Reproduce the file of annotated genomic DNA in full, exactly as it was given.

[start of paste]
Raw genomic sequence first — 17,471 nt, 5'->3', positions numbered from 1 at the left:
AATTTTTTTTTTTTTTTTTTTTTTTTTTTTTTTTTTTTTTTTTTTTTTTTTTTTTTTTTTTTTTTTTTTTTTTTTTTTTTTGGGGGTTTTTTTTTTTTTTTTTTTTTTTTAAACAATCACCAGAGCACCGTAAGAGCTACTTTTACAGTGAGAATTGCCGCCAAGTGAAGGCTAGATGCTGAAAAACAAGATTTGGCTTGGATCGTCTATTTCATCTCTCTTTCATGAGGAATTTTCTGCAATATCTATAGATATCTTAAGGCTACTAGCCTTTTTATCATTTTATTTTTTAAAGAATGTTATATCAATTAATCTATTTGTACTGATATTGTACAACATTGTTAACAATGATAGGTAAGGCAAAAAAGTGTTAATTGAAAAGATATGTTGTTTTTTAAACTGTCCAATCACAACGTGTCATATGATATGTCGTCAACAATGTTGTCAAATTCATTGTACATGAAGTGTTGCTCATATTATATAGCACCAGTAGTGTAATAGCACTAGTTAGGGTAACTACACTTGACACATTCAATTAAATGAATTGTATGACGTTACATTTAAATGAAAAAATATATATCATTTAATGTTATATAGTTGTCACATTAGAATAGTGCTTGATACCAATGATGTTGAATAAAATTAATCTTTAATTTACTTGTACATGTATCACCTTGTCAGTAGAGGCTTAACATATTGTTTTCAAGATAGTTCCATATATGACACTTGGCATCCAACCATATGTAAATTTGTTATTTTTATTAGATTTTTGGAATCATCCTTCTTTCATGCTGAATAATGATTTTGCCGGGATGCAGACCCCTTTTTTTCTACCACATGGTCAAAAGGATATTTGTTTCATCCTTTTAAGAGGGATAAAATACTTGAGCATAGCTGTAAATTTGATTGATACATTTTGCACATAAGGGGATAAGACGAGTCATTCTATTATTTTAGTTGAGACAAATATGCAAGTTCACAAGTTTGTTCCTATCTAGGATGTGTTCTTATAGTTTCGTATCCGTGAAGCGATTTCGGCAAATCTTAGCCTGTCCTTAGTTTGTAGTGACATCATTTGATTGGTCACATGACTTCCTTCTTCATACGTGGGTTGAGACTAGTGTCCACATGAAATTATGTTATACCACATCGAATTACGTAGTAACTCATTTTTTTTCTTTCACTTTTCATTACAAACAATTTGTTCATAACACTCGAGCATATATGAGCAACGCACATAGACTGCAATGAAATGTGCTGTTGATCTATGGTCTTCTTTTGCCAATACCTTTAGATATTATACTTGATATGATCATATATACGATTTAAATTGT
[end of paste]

Raw genomic sequence first — 17,471 nt, 5'->3', positions numbered from 1 at the left:
AATTTTTTTTTTTTTTTTTTTTTTTTTTTTTTTTTTTTTTTTTTTTTTTTTTTTTTTTTTTTTTTTTTTTTTTTTTTTTTTGGGGGTTTTTTTTTTTTTTTTTTTTTTTTAAACAATCACCAGAGCACCGTAAGAGCTACTTTTACAGTGAGAATTGCCGCCAAGTGAAGGCTAGATGCTGAAAAACAAGATTTGGCTTGGATCGTCTATTTCATCTCTCTTTCATGAGGAATTTTCTGCAATATCTATAGATATCTTAAGGCTACTAGCCTTTTTATCATTTTATTTTTTAAAGAATGTTATATCAATTAATCTATTTGTACTGATATTGTACAACATTGTTAACAATGATAGGTAAGGCAAAAAAGTGTTAATTGAAAAGATATGTTGTTTTTTAAACTGTCCAATCACAACGTGTCATATGATATGTCGTCAACAATGTTGTCAAATTCATTGTACATGAAGTGTTGCTCATATTATATAGCACCAGTAGTGTAATAGCACTAGTTAGGGTAACTACACTTGACACATTCAATTAAATGAATTGTATGACGTTACATTTAAATGAAAAAATATATATCATTTAATGTTATATAGTTGTCACATTAGAATAGTGCTTGATACCAATGATGTTGAATAAAATTAATCTTTAATTTACTTGTACATGTATCACCTTGTCAGTAGAGGCTTAACATATTGTTTTCAAGATAGTTCCATATATGACACTTGGCATCCAACCATATGTAAATTTGTTATTTTTATTAGATTTTTGGAATCATCCTTCTTTCATGCTGAATAATGATTTTGCCGGGATGCAGACCCCTTTTTTTCTACCACATGGTCAAAAGGATATTTGTTTCATCCTTTTAAGAGGGATAAAATACTTGAGCATAGCTGTAAATTTGATTGATACATTTTGCACATAAGGGGATAAGACGAGTCATTCTATTATTTTAGTTGAGACAAATATGCAAGTTCACAAGTTTGTTCCTATCTAGGATGTGTTCTTATAGTTTCGTATCCGTGAAGCGATTTCGGCAAATCTTAGCCTGTCCTTAGTTTGTAGTGACATCATTTGATTGGTCACATGACTTCCTTCTTCATACGTGGGTTGAGACTAGTGTCCACATGAAATTATGTTATACCACATCGAATTACGTAGTAACTCATTTTTTTTCTTTCACTTTTCATTACAAACAATTTGTTCATAACACTCGAGCATATATGAGCAACGCACATAGACTGCAATGAAATGTGCTGTTGATCTATGGTCTTCTTTTGCCAATACCTTTAGATATTATACTTGATATGATCATATATACGATTTAAATTGT